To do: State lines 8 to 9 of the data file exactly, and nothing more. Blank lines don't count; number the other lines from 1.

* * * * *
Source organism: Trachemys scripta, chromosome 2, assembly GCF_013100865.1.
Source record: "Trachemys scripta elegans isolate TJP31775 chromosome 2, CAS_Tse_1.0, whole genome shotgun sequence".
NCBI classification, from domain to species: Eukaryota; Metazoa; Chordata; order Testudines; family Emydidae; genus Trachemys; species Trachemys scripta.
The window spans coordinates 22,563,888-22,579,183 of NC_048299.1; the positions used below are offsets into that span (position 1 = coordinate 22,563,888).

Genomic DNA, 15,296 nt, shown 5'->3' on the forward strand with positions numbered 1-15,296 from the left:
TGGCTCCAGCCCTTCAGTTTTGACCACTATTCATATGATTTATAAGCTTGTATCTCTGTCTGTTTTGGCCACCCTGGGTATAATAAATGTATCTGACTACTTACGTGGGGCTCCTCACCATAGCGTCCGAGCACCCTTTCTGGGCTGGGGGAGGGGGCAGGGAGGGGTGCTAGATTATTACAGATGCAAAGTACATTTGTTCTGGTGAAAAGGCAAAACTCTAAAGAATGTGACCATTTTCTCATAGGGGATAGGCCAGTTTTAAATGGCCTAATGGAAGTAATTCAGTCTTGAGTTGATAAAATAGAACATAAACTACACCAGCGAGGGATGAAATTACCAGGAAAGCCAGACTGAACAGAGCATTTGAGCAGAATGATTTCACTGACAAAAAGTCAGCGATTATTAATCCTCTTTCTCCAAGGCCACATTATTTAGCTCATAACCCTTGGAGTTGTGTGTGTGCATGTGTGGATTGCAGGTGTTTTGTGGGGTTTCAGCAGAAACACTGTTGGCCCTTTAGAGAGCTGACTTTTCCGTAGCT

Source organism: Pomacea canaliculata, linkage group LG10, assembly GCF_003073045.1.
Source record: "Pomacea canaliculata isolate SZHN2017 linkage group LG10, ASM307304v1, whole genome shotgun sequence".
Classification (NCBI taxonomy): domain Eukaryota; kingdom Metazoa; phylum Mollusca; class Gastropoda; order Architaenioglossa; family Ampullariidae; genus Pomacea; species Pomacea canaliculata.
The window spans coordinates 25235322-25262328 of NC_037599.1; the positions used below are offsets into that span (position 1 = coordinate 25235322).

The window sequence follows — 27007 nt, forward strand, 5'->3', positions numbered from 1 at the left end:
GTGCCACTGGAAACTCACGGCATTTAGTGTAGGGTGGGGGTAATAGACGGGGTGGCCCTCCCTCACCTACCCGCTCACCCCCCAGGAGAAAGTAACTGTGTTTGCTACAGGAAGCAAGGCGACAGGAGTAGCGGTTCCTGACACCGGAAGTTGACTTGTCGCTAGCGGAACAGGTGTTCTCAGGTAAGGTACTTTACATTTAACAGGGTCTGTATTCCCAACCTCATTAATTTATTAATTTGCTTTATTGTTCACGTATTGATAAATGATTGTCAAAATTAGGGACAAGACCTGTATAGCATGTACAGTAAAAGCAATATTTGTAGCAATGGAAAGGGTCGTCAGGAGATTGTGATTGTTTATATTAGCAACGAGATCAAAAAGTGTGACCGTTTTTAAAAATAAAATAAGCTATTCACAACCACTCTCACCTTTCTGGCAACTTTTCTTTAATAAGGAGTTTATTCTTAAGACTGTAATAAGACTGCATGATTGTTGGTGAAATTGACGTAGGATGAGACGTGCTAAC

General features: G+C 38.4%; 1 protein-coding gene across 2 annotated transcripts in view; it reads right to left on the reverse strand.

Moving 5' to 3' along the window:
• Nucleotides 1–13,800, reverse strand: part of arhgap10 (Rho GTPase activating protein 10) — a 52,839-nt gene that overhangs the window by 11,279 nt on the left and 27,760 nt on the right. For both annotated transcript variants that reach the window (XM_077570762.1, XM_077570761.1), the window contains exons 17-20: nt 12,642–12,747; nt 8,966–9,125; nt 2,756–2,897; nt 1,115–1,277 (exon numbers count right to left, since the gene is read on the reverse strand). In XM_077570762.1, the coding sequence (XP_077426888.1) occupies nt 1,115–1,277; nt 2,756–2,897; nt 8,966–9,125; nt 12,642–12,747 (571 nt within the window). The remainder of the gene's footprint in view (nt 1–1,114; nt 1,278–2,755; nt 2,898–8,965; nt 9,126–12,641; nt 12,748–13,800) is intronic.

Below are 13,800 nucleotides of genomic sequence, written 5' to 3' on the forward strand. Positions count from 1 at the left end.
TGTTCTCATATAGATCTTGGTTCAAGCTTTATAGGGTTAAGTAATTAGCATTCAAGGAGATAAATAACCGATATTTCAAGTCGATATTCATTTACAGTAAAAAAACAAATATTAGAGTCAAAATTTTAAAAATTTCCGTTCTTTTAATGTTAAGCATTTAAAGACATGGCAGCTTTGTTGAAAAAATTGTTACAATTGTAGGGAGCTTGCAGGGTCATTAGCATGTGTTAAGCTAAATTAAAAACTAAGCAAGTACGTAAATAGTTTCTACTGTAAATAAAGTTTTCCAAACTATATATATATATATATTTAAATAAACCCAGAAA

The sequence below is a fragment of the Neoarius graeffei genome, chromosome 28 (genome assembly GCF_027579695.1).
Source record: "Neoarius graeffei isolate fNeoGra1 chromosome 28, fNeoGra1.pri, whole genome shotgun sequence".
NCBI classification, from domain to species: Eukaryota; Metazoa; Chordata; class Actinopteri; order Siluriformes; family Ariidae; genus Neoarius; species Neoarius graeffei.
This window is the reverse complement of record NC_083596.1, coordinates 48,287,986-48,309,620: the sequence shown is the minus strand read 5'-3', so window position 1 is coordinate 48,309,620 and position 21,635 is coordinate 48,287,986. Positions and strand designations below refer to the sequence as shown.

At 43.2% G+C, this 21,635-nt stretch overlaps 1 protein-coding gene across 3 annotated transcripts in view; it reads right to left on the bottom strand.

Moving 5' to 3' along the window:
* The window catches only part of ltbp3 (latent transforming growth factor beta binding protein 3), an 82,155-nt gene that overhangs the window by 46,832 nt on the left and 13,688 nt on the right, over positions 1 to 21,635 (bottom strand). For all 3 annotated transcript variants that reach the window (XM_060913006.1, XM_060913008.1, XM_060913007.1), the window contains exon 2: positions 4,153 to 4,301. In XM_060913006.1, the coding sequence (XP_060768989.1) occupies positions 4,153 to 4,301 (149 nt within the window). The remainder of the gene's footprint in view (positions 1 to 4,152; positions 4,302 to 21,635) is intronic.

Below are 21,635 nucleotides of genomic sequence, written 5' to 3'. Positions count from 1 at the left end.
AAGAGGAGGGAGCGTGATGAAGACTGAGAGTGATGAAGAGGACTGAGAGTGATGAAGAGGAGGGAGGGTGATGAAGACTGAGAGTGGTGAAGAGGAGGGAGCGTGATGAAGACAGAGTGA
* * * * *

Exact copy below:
Source record: "Pomacea canaliculata isolate SZHN2017 linkage group LG10, ASM307304v1, whole genome shotgun sequence".
Classification (NCBI taxonomy): domain Eukaryota; kingdom Metazoa; phylum Mollusca; class Gastropoda; order Architaenioglossa; family Ampullariidae; genus Pomacea; species Pomacea canaliculata.